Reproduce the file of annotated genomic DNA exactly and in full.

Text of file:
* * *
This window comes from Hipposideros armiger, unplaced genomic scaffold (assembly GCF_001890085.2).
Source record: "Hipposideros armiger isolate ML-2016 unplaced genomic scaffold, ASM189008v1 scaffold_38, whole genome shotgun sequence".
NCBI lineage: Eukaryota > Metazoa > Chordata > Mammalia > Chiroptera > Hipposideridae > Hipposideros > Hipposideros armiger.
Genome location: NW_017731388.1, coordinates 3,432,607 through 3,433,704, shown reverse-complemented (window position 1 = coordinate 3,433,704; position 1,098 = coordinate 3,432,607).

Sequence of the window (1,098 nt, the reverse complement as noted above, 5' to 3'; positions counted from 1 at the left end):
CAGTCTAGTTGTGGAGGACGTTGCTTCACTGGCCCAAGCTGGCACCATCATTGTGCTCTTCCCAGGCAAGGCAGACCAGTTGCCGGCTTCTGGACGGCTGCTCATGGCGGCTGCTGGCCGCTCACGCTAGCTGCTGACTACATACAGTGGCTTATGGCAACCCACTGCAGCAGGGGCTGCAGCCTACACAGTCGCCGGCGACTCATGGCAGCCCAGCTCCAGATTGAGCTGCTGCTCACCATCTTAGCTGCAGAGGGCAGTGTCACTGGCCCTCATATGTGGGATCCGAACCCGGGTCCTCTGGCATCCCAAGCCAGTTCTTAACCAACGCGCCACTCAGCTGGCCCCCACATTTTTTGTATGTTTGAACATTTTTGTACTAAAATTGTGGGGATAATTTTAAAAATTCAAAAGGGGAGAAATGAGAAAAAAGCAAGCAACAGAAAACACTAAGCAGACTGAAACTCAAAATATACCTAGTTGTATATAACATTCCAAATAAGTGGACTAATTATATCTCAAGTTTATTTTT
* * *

This window comes from Hipposideros armiger, unplaced genomic scaffold (assembly GCF_001890085.2).
Source record: "Hipposideros armiger isolate ML-2016 unplaced genomic scaffold, ASM189008v1 scaffold_38, whole genome shotgun sequence".
NCBI lineage: Eukaryota > Metazoa > Chordata > Mammalia > Chiroptera > Hipposideridae > Hipposideros > Hipposideros armiger.
Genome location: NW_017731388.1, coordinates 3,432,607 through 3,433,704, shown reverse-complemented (window position 1 = coordinate 3,433,704; position 1,098 = coordinate 3,432,607).

Sequence of the window (1,098 nt, the reverse complement as noted above, 5' to 3'; positions counted from 1 at the left end):
CAGTCTAGTTGTGGAGGACGTTGCTTCACTGGCCCAAGCTGGCACCATCATTGTGCTCTTCCCAGGCAAGGCAGACCAGTTGCCGGCTTCTGGACGGCTGCTCATGGCGGCTGCTGGCCGCTCACGCTAGCTGCTGACTACATACAGTGGCTTATGGCAACCCACTGCAGCAGGGGCTGCAGCCTACACAGTCGCCGGCGACTCATGGCAGCCCAGCTCCAGATTGAGCTGCTGCTCACCATCTTAGCTGCAGAGGGCAGTGTCACTGGCCCTCATATGTGGGATCCGAACCCGGGTCCTCTGGCATCCCAAGCCAGTTCTTAACCAACGCGCCACTCAGCTGGCCCCCACATTTTTTGTATGTTTGAACATTTTTGTACTAAAATTGTGGGGATAATTTTAAAAATTCAAAAGGGGAGAAATGAGAAAAAAGCAAGCAACAGAAAACACTAAGCAGACTGAAACTCAAAATATACCTAGTTGTATATAACATTCCAAATAAGTGGACTAATTATATCTCAAGTTTATTTTT